“Highly complex shots that normally take a full day or more to lay out using keyframing techniques can be done in an hour or two using Craft Camera Tools for GCS3,” Elliott continues. “Also, the quality of the camera movement is much better in most cases. We no longer hesitate to tackle the kinds of highly complex camera moves that would normally give us pause. In fact, we can afford to experiment with alternative takes because the results are so immediate.”
Spontaneity and alternate takes are not qualities normally associated with series animation production but the Craft Animations software and its tight integration with the Gamecaster camera hardware make spontaneity possible. The software instantly memorizes all of the camera’s physical, real-time moves and automatically keyframes those moves behind the scenes, ready for instant playback on the camera viewfinder or a computer screen.
Being able to apply sophisticated software features such as Spline Speed Control or the Camera Shake tool on the spur of the moment was a major creative benefit for Elliott Animation during production of “RollBots.” Alternate takes that would require several hours to do with keyframing were able to be auditioned within minutes and the result was a more natural motion and better creative control.
“We particularly love having the ability to layer cameras and take multiple passes to sweeten shots quickly and easily,” Elliott says. “From a creative standpoint, Craft Camera Tools for GCS3 is a huge step beyond camera keyframing, especially with respect to complex camera movements. It makes it easier, faster and cheaper to get exactly the kind of shots we want.”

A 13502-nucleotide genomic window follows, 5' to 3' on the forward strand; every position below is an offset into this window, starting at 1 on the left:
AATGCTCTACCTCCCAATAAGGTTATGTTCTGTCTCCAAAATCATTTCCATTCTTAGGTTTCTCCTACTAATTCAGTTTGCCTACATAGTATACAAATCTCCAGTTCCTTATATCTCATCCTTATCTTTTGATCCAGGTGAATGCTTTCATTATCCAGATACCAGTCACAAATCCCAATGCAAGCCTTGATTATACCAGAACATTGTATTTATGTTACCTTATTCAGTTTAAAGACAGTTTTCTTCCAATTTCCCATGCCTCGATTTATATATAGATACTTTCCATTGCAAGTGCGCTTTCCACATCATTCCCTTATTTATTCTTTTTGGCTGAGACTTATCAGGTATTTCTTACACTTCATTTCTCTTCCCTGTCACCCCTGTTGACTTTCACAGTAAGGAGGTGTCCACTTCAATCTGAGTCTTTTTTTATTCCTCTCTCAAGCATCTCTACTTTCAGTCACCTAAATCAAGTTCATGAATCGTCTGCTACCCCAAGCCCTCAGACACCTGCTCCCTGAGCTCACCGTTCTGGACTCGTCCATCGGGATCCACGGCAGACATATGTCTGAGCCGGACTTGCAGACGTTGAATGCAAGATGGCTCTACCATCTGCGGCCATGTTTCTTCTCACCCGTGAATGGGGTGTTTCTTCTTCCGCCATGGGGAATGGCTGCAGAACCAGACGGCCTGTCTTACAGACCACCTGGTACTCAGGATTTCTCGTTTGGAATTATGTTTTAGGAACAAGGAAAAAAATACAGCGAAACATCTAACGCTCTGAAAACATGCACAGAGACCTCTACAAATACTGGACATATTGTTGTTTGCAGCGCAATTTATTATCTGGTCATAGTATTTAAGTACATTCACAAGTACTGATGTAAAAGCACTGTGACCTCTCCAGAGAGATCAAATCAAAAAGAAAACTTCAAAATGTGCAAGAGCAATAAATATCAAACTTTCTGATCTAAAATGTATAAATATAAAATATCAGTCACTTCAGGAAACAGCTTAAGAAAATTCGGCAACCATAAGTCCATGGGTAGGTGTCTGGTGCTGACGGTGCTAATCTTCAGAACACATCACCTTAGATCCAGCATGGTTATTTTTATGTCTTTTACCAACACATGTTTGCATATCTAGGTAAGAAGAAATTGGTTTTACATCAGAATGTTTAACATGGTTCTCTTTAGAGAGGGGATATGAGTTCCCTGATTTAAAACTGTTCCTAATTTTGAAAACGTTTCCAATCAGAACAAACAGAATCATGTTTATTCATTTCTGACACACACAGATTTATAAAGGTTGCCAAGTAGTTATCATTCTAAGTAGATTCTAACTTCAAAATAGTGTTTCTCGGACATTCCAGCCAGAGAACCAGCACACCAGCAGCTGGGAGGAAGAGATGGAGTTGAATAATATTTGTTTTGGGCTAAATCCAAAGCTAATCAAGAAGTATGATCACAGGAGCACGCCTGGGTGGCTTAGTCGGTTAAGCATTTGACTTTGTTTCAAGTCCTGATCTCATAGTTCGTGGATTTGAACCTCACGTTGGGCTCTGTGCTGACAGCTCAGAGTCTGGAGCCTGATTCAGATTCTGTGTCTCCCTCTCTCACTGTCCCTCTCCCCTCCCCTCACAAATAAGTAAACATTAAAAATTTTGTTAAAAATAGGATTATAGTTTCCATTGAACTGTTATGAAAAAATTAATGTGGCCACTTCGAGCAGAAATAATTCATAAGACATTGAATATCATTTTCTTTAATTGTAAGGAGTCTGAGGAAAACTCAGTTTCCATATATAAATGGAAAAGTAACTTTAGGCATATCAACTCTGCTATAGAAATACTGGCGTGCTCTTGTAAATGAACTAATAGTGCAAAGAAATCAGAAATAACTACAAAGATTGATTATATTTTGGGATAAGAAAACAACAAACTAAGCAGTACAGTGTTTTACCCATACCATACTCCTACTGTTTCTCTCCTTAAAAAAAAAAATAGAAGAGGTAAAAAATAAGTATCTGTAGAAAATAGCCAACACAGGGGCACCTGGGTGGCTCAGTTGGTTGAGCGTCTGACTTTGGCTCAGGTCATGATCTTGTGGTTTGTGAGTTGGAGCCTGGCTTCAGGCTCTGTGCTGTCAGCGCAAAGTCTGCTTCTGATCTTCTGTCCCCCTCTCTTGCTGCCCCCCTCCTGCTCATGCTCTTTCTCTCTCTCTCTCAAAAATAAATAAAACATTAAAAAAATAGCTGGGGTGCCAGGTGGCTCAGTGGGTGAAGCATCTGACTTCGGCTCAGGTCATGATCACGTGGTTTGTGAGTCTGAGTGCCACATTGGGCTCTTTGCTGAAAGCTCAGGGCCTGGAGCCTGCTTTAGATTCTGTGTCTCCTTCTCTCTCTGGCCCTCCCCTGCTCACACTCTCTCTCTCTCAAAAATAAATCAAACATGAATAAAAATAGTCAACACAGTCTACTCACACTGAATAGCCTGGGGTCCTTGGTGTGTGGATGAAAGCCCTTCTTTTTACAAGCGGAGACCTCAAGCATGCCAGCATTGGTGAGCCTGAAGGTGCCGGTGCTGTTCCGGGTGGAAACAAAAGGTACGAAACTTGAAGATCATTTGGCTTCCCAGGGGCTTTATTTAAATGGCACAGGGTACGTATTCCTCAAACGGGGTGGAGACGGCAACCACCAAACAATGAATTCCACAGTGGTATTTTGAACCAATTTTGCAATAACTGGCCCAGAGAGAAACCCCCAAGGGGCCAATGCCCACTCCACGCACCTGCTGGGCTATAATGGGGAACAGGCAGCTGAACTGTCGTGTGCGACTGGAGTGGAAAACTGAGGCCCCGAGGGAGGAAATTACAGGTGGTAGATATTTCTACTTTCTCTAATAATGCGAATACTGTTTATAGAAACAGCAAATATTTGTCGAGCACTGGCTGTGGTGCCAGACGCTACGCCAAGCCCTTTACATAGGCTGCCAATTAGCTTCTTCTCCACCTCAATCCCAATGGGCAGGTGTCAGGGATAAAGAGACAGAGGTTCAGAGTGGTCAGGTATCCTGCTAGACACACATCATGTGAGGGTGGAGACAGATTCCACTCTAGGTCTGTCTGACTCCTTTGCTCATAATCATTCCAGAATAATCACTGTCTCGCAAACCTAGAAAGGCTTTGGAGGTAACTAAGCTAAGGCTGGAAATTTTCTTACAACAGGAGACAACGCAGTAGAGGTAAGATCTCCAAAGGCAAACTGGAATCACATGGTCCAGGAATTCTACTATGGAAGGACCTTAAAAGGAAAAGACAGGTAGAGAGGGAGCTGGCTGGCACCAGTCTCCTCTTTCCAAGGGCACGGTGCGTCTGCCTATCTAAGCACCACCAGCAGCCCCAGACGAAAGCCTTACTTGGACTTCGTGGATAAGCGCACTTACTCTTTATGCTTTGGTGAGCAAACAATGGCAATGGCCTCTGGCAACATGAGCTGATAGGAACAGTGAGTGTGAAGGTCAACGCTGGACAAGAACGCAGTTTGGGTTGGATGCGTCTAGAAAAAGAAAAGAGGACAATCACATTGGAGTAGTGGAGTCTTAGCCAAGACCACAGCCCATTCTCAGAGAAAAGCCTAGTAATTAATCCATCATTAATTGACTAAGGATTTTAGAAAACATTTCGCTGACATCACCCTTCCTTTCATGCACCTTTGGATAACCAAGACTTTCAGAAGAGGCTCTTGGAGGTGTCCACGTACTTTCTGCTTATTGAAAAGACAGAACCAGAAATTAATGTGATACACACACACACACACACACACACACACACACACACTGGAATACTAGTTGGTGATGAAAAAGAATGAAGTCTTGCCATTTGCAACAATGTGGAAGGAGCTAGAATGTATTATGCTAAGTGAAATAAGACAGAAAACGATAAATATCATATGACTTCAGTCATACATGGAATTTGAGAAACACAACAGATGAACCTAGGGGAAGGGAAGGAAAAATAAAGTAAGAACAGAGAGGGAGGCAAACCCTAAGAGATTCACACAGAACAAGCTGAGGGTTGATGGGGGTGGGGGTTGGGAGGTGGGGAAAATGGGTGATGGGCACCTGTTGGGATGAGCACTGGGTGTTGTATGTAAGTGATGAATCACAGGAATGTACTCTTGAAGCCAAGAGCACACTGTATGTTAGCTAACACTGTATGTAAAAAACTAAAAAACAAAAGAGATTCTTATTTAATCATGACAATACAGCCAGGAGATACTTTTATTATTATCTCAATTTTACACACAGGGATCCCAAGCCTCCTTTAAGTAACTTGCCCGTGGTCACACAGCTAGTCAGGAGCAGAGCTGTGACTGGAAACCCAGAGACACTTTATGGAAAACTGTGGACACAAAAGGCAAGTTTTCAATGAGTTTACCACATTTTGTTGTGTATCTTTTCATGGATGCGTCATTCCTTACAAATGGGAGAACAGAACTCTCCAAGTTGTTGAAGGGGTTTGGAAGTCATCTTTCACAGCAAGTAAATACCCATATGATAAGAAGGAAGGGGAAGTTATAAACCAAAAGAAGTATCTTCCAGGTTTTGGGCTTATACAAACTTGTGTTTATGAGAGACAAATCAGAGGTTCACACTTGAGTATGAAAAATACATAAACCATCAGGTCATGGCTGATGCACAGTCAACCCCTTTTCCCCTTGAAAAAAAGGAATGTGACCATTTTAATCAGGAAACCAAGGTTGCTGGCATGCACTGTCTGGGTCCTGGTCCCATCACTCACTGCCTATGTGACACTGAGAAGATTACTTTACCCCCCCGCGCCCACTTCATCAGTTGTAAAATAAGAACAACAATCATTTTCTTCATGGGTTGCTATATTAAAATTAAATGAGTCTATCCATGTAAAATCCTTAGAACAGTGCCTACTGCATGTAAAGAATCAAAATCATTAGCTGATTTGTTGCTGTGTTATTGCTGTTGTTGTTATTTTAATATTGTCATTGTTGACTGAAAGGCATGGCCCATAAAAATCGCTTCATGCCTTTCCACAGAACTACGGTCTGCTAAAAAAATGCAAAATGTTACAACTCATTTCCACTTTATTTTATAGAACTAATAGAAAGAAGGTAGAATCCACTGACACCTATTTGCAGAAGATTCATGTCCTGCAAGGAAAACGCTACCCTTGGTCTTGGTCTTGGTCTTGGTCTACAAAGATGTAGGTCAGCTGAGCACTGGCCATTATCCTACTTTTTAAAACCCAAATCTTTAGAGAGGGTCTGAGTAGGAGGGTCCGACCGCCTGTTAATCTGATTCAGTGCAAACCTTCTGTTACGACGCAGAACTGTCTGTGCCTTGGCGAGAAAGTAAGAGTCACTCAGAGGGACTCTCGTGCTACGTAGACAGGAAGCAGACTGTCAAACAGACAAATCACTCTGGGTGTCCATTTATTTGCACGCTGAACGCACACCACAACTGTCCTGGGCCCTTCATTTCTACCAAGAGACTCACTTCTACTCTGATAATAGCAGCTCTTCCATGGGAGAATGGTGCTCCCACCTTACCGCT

The GCS3 virtual camera control hardware consists of an internal motion sensor, HD color viewfinder and two proprietary thumbstick controls, which mount to a tripod fluidhead and pan bars. It takes about 15 minutes to set up the rig, plug into a computer via USB and start filming. As opposed to cumbersome, piecemealed-together motion capture camera systems that require a dedicated room with a volume, the GCS3 is self contained, and with a 4’x4’ footprint, it can be set up anywhere.
“We were up and running almost immediately,” Elliott reports. “Our first complex camera move took one hour to produce with no previous experience using the Craft Camera Tools for GCS3. This has been a powerful solution for our series production but on a feature production where complex camera movements are much more prevalent, the Craft Camera Tools and GCS3 combination would be irresistible.”
Clearly, the Craft Camera Tools for GCS3 system is destined to have a profound impact on long format and episodic 3D animation. The creative benefits and the potential time and money savings are powerful incentives for all facets of the animation community, particularly directors and animators, who can now work as real-time collaborators in a way that was previously impossible.
Visit the GCS3 Virtual Cinematography System Webpage
Visit The CW 4K!DS Network's Official RollBots Website
The GCS3 device, system and method of use are protected by the United States Patent No. 7,403,220; Taiwanese Patent No. I-280786; Mexican Patent No. 274183; Chinese Patent Office Notice of Allowance on Patent Application No. 200580028664.8 (PCT/US2005/024439); and patents pending in other countries.